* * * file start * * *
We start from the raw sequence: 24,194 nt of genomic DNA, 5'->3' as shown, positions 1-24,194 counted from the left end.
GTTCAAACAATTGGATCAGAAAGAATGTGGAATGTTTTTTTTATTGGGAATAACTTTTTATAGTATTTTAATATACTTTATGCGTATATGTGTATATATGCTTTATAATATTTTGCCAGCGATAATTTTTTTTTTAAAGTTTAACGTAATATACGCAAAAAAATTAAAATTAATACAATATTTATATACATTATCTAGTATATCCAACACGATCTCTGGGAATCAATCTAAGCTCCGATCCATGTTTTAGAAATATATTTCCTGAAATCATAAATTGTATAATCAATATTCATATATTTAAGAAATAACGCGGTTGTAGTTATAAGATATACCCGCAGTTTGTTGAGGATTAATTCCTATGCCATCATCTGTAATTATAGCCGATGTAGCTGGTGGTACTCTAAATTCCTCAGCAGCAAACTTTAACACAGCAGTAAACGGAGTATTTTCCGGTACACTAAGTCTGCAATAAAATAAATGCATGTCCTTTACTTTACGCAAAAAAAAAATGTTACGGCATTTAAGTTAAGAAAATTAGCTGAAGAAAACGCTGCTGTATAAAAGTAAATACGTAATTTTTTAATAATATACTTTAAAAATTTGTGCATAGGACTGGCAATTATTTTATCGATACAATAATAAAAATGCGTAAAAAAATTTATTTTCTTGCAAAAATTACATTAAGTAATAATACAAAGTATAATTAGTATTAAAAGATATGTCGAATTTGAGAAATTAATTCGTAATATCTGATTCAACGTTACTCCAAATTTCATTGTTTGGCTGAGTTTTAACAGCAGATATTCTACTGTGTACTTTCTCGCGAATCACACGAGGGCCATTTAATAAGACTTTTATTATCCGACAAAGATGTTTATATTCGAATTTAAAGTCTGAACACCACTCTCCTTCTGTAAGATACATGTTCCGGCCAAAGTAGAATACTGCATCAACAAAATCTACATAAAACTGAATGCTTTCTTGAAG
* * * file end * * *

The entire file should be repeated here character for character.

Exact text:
We start from the raw sequence: 24,194 nt of genomic DNA, 5'->3' as shown, positions 1-24,194 counted from the left end.
GTTCAAACAATTGGATCAGAAAGAATGTGGAATGTTTTTTTTATTGGGAATAACTTTTTATAGTATTTTAATATACTTTATGCGTATATGTGTATATATGCTTTATAATATTTTGCCAGCGATAATTTTTTTTTTAAAGTTTAACGTAATATACGCAAAAAAATTAAAATTAATACAATATTTATATACATTATCTAGTATATCCAACACGATCTCTGGGAATCAATCTAAGCTCCGATCCATGTTTTAGAAATATATTTCCTGAAATCATAAATTGTATAATCAATATTCATATATTTAAGAAATAACGCGGTTGTAGTTATAAGATATACCCGCAGTTTGTTGAGGATTAATTCCTATGCCATCATCTGTAATTATAGCCGATGTAGCTGGTGGTACTCTAAATTCCTCAGCAGCAAACTTTAACACAGCAGTAAACGGAGTATTTTCCGGTACACTAAGTCTGCAATAAAATAAATGCATGTCCTTTACTTTACGCAAAAAAAAAATGTTACGGCATTTAAGTTAAGAAAATTAGCTGAAGAAAACGCTGCTGTATAAAAGTAAATACGTAATTTTTTAATAATATACTTTAAAAATTTGTGCATAGGACTGGCAATTATTTTATCGATACAATAATAAAAATGCGTAAAAAAATTTATTTTCTTGCAAAAATTACATTAAGTAATAATACAAAGTATAATTAGTATTAAAAGATATGTCGAATTTGAGAAATTAATTCGTAATATCTGATTCAACGTTACTCCAAATTTCATTGTTTGGCTGAGTTTTAACAGCAGATATTCTACTGTGTACTTTCTCGCGAATCACACGAGGGCCATTTAATAAGACTTTTATTATCCGACAAAGATGTTTATATTCGAATTTAAAGTCTGAACACCACTCTCCTTCTGTAAGATACATGTTCCGGCCAAAGTAGAATACTGCATCAACAAAATCTACATAAAACTGAATGCTTTCTTGAAG